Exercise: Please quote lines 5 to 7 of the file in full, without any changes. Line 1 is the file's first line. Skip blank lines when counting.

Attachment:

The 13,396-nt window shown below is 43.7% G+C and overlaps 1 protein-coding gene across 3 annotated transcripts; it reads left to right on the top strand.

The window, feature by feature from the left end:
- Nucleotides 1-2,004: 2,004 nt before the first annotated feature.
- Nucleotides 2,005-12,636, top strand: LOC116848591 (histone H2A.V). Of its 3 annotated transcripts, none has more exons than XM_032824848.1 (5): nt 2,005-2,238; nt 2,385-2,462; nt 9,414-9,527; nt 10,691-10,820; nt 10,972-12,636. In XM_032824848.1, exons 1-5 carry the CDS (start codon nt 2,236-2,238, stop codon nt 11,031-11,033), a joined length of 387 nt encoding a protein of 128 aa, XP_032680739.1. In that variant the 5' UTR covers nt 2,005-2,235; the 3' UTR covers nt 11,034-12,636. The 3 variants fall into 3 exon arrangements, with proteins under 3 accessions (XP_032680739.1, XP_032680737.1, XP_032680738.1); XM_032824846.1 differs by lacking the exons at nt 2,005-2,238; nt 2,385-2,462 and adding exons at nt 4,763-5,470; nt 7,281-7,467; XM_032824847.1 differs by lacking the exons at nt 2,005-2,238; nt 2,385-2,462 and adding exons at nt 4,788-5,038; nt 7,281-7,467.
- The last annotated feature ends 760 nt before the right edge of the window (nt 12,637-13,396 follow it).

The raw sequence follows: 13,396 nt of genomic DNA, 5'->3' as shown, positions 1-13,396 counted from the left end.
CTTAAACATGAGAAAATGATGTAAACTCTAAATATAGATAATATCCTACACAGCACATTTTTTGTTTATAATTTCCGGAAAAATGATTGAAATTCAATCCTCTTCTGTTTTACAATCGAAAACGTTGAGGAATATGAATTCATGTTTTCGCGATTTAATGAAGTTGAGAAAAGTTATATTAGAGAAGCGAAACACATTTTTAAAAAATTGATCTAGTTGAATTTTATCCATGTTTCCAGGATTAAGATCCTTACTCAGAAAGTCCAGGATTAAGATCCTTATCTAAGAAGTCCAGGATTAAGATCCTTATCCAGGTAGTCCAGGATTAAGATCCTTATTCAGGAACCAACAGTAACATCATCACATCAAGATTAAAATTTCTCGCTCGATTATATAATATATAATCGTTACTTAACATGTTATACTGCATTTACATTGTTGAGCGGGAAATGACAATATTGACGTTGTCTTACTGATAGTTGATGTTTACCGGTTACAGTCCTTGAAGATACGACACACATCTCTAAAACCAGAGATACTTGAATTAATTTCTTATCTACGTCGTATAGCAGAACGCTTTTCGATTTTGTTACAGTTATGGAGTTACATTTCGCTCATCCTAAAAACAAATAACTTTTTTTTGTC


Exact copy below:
- The last annotated feature ends 760 nt before the right edge of the window (nt 12,637-13,396 follow it).

The raw sequence follows: 13,396 nt of genomic DNA, 5'->3' as shown, positions 1-13,396 counted from the left end.
CTTAAACATGAGAAAATGATGTAAACTCTAAATATAGATAATATCCTACACAGCACATTTTTTGTTTATAATTTCCGGAAAAATGATTGAAATTCAATCCTCTTCTGTTTTACAATCGAAAACGTTGAGGAATATGAATTCATGTTTTCGCGATTTAATGAAGTTGAGAAAAGTTATATTAGAGAAGCGAAACACATTTTTAAAAAATTGATCTAGTTGAATTTTATCCATGTTTCCAGGATTAAGATCCTTACTCAGAAAGTCCAGGATTAAGATCCTTATCTAAGAAGTCCAGGATTAAGATCCTTATCCAGGTAGTCCAGGATTAAGATCCTTATTCAGGAACCAACAGTAACATCATCACATCAAGATTAAAATTTCTCGCTCGATTATATAATATATAATCGTTACTTAACATGTTATACTGCATTTACATTGTTGAGCGGGAAATGACAATATTGACGTTGTCTTACTGATAGTTGATGTTTACCGGTTACAGTCCTTGAAGATACGACACACATCTCTAAAACCAGAGATACTTGAATTAATTTCTTATCTACGTCGTATAGCAGAACGCTTTTCGATTTTGTTACAGTTATGGAGTTACATTTCGCTCATCCTAAAAACAAATAACTTTTTTTTGTC